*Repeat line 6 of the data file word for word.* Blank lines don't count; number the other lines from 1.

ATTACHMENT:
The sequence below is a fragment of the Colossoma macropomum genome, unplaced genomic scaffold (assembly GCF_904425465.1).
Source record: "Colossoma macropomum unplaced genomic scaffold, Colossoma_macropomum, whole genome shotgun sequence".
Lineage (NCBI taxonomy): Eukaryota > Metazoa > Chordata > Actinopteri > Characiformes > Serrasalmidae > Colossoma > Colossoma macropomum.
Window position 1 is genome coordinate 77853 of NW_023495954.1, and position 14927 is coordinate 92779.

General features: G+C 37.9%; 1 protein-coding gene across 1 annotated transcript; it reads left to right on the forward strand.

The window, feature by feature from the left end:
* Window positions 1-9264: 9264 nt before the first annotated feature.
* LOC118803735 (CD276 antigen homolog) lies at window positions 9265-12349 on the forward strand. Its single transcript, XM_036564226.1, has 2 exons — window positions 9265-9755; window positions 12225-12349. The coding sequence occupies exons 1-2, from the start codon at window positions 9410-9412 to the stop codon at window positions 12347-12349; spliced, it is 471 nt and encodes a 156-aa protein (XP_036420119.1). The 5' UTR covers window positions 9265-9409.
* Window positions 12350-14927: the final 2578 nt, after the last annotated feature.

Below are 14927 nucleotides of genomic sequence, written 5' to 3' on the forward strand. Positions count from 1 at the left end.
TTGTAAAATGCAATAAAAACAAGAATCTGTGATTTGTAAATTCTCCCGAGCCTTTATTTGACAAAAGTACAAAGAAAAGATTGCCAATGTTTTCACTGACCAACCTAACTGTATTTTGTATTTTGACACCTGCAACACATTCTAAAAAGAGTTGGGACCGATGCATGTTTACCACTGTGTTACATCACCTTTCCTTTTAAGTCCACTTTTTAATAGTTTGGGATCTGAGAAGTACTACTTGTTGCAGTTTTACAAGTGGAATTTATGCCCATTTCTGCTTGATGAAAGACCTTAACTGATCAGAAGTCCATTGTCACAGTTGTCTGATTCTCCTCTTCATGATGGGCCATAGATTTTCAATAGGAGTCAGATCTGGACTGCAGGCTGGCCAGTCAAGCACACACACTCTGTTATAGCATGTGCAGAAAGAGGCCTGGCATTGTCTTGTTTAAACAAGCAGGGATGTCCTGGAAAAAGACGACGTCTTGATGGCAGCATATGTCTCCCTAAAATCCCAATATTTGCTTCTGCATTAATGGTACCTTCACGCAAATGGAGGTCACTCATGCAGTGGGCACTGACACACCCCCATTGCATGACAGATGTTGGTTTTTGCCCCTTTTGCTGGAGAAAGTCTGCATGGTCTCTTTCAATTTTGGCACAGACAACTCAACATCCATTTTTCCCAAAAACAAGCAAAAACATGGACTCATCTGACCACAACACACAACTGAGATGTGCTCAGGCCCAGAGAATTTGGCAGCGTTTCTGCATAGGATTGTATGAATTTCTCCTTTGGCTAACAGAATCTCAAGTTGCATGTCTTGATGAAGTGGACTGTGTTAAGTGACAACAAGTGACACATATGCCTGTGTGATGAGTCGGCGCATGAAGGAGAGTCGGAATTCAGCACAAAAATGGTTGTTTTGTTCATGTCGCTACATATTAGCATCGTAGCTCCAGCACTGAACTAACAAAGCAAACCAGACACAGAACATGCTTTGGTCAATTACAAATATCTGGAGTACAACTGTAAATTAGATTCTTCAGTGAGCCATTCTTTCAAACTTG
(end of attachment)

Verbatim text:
The window, feature by feature from the left end: